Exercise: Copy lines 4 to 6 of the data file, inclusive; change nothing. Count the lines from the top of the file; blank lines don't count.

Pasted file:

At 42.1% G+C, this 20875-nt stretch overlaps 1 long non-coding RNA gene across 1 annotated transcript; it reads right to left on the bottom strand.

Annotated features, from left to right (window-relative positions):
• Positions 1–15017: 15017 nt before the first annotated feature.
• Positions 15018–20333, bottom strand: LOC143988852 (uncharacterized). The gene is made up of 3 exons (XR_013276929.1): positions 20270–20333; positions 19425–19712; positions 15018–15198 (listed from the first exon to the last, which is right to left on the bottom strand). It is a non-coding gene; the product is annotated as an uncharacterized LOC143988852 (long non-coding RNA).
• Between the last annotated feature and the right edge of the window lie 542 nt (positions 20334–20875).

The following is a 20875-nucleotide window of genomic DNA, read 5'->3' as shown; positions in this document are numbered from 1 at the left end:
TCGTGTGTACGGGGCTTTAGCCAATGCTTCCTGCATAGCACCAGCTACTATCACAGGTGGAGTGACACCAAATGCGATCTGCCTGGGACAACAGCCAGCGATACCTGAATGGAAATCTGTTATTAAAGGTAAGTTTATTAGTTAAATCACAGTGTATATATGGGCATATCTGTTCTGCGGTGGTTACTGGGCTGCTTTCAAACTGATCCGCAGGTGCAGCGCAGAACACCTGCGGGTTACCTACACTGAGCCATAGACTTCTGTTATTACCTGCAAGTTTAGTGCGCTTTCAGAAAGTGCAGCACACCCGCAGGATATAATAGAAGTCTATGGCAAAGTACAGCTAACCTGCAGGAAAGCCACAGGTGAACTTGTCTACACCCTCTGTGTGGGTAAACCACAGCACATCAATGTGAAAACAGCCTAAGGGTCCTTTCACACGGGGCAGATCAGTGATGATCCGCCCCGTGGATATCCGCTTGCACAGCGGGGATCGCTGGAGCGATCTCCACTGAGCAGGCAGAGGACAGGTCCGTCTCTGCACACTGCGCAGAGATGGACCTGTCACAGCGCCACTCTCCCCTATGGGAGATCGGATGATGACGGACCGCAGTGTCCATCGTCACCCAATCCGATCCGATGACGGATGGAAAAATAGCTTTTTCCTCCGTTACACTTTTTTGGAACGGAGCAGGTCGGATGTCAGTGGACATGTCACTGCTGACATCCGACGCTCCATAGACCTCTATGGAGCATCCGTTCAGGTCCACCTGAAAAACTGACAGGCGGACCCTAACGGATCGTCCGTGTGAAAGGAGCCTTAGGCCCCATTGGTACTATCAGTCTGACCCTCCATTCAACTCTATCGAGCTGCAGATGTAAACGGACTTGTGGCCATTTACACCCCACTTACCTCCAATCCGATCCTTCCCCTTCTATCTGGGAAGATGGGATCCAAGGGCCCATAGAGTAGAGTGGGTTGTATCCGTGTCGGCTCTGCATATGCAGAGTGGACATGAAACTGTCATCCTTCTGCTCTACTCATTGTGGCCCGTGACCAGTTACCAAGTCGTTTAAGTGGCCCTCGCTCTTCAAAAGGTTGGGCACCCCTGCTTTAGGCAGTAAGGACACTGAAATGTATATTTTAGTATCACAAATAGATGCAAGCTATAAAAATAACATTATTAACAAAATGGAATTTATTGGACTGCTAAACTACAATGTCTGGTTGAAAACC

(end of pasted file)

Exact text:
• Positions 15018–20333, bottom strand: LOC143988852 (uncharacterized). The gene is made up of 3 exons (XR_013276929.1): positions 20270–20333; positions 19425–19712; positions 15018–15198 (listed from the first exon to the last, which is right to left on the bottom strand). It is a non-coding gene; the product is annotated as an uncharacterized LOC143988852 (long non-coding RNA).
• Between the last annotated feature and the right edge of the window lie 542 nt (positions 20334–20875).

The following is a 20875-nucleotide window of genomic DNA, read 5'->3' as shown; positions in this document are numbered from 1 at the left end: